The brunt of the cuts would fall on non-defense discretionary programs, such as education and social services, and would likely slow economic growth and increase unemployment, according to many prominent economists.

“We are persuaded that an amendment requiring the federal budget be balanced every year is likely to damage the economy rather than strengthen it,” Diana Aviv, associate executive vice chair of the National Jewish Community Relations Advisory Council, and Gary Rubin, director of national affairs at the American Jewish Committee, said in a recent opinion piece.


They argued that the poor would be the hardest hit, while there could be grave consequences for U.S. aid to Israel.

Aviv and Rubin said more responsible deficit reduction could be achieved through containing rising health care costs, shifting defense spending to domestic programs and promoting economic growth through investment in education and the country’s infrastructure.

In an interview, Aviv said the amendment would pit Jewish advocacy groups against each other for scarce resources, “and that would be a catastrophe.”

Jewish opposition to a balanced budget amendment has been long held, but was galvanized two weeks ago at a meeting organized by NJCRAC in New York.

That meeting was called, Aviv said, when it became clear congressional momentum in support of the amendment had mounted, even among “stalwarts” traditionally against it.

Aviv said the support for the amendment was driven by fear in a tense political climate. She said members were reluctant to go on record against what looked like a tough vote for fiscal discipline. In fact, she argued, it was a “free and easy vote” because the hard choices on spending cuts and tax hikes were deferred.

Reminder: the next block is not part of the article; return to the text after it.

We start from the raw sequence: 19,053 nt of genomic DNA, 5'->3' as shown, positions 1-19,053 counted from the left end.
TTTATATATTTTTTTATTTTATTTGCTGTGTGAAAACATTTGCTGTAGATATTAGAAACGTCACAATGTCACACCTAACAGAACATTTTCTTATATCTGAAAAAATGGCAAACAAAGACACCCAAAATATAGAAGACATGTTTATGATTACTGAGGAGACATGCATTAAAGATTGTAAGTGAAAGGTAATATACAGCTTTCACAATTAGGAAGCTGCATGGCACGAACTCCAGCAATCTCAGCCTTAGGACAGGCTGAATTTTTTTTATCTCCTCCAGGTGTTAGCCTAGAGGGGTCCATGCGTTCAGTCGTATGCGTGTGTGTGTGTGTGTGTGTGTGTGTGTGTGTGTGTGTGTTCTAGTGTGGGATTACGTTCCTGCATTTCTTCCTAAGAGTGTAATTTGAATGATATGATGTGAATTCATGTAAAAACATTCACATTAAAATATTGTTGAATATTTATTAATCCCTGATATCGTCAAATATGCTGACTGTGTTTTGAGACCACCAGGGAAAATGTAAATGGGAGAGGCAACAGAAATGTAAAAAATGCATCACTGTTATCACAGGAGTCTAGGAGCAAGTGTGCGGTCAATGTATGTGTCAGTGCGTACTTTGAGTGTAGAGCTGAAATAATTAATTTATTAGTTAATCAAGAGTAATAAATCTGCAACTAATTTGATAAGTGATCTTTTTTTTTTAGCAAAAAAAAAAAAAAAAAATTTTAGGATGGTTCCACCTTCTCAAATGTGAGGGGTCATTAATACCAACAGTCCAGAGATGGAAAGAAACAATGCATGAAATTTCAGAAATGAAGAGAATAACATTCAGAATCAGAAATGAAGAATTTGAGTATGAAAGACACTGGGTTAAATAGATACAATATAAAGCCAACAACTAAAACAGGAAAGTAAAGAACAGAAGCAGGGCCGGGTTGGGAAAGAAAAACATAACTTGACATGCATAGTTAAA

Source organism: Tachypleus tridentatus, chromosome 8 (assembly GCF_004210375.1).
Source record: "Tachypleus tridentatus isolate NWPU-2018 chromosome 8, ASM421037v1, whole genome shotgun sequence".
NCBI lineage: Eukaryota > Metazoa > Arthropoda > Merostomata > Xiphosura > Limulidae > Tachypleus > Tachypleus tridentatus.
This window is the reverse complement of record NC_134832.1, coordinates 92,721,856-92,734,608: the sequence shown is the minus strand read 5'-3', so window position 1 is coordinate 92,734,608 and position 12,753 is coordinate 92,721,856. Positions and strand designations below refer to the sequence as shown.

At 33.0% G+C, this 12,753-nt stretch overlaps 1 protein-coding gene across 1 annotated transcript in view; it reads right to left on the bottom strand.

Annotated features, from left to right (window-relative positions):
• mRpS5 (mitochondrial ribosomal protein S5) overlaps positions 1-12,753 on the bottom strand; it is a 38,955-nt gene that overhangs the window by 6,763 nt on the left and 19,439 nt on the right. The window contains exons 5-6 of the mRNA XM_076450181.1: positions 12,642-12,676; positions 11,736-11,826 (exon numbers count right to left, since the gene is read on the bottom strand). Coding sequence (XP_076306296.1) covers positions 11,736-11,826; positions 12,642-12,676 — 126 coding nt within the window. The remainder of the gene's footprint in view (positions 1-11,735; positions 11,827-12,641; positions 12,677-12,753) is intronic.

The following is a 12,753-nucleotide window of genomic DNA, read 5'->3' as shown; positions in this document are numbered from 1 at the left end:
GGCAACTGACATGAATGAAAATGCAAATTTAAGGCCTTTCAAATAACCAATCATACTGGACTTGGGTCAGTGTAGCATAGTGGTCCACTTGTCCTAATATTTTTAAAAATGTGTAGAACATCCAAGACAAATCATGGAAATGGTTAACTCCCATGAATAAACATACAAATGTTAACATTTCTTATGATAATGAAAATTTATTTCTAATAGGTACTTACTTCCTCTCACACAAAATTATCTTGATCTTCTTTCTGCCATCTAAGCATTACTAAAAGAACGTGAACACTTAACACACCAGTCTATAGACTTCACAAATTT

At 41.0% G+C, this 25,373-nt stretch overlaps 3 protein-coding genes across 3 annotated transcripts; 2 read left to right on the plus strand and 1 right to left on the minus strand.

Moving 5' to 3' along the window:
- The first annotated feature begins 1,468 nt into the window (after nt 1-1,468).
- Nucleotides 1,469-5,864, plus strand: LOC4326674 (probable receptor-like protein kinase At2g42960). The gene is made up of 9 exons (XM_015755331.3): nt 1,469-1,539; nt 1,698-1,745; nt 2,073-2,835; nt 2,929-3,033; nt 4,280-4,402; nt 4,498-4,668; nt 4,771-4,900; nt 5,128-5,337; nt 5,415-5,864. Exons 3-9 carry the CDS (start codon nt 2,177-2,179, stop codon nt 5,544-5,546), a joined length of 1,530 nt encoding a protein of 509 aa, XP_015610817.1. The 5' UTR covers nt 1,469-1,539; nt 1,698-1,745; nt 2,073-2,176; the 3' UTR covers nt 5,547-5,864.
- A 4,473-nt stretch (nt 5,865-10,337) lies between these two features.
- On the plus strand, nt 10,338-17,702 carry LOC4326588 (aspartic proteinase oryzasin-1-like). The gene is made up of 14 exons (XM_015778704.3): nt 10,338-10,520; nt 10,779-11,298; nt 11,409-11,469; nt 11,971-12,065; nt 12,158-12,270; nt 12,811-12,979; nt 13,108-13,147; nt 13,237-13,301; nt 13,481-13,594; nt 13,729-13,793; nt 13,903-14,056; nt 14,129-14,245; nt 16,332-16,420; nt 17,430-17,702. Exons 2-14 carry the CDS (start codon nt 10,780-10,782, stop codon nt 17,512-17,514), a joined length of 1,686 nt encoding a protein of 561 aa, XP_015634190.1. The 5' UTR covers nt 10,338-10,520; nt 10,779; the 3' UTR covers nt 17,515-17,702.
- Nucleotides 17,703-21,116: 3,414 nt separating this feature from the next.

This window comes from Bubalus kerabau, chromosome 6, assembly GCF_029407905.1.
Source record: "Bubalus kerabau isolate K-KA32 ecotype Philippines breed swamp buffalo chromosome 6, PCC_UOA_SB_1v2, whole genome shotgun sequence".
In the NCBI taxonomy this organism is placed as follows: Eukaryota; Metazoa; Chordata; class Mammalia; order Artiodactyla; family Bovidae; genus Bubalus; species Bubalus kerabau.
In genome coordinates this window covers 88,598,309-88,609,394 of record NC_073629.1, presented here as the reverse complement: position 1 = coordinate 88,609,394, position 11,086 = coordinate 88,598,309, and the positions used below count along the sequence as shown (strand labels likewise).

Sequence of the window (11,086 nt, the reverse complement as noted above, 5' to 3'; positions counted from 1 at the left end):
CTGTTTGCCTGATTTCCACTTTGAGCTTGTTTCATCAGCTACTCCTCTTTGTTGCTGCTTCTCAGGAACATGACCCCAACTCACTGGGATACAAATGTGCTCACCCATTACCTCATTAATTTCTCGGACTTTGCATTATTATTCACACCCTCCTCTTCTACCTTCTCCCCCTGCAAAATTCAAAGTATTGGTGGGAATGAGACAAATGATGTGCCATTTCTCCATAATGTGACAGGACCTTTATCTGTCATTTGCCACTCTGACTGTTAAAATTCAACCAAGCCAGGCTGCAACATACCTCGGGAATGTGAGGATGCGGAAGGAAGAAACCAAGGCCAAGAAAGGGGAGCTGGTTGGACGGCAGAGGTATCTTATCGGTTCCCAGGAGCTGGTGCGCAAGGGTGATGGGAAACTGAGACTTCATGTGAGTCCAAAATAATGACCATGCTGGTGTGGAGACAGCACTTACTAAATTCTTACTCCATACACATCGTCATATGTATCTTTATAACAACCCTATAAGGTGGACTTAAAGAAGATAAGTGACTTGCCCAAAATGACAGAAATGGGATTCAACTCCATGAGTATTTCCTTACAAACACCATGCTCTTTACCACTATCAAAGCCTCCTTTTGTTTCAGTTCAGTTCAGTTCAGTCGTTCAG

Aviv arranged for dozens of representatives of Jewish organizations and service providers at the NJCRAC meeting to hear Robert Greenstein, director of the Center on Budget and Policy Priorities, analyze the amendment. It was after the analysis that they “agreed to turn up the heat,” said Mark Pelavin, Washington representative of the American Jewish Congress.

“At that point, it was not something the Jewish community was talking about that much,” said Pelavin. After the Greenstein presentation, “we decided to place it squarely at the top of the Jewish agenda. It cuts across all the issues of concern to the Jewish community,” he said.


Greenstein has argued the amendment could damage the economy, distort national priorities and result in reductions in needed investments.

The amendment “would do irreparable damage to our nation’s already ailing economy,” Rabbi David Saperstein, director of the Religious Action Center of Reform Judaism, wrote in a letter to members of Congress.

“Rather than being the panacea some purport it can be,” the amendment would have consequences that “would be devastating to both domestic and international programs,” he wrote.

In the Senate, the amendment’s prospects for passage are dimmed by the vehement opposition of Senate Majority Leader George Mitchell (D-Maine) and Appropriations Committee Chairman Robert Byrd (D-W.Va.).